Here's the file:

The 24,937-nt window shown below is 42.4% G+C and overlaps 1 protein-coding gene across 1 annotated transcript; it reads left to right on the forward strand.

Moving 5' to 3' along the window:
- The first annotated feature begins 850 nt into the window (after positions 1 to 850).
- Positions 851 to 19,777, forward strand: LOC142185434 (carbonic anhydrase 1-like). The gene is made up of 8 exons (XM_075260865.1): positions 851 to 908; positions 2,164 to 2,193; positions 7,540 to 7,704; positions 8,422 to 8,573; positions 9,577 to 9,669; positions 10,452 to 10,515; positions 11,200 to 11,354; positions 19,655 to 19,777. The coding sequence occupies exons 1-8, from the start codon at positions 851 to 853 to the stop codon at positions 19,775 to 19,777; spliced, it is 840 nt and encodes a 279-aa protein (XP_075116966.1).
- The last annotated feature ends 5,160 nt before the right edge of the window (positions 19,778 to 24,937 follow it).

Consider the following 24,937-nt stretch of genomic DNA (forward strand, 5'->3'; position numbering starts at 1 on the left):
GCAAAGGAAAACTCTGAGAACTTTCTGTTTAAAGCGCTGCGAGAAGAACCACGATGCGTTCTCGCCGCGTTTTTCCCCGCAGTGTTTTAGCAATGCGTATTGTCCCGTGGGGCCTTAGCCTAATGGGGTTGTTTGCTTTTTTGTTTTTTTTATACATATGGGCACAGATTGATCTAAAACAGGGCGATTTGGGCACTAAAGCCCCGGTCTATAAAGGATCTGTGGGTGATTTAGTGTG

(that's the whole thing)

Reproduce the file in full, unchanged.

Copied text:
The 24,937-nt window shown below is 42.4% G+C and overlaps 1 protein-coding gene across 1 annotated transcript; it reads left to right on the forward strand.

Moving 5' to 3' along the window:
- The first annotated feature begins 850 nt into the window (after positions 1 to 850).
- Positions 851 to 19,777, forward strand: LOC142185434 (carbonic anhydrase 1-like). The gene is made up of 8 exons (XM_075260865.1): positions 851 to 908; positions 2,164 to 2,193; positions 7,540 to 7,704; positions 8,422 to 8,573; positions 9,577 to 9,669; positions 10,452 to 10,515; positions 11,200 to 11,354; positions 19,655 to 19,777. The coding sequence occupies exons 1-8, from the start codon at positions 851 to 853 to the stop codon at positions 19,775 to 19,777; spliced, it is 840 nt and encodes a 279-aa protein (XP_075116966.1).
- The last annotated feature ends 5,160 nt before the right edge of the window (positions 19,778 to 24,937 follow it).

Consider the following 24,937-nt stretch of genomic DNA (forward strand, 5'->3'; position numbering starts at 1 on the left):
GCAAAGGAAAACTCTGAGAACTTTCTGTTTAAAGCGCTGCGAGAAGAACCACGATGCGTTCTCGCCGCGTTTTTCCCCGCAGTGTTTTAGCAATGCGTATTGTCCCGTGGGGCCTTAGCCTAATGGGGTTGTTTGCTTTTTTGTTTTTTTTATACATATGGGCACAGATTGATCTAAAACAGGGCGATTTGGGCACTAAAGCCCCGGTCTATAAAGGATCTGTGGGTGATTTAGTGTG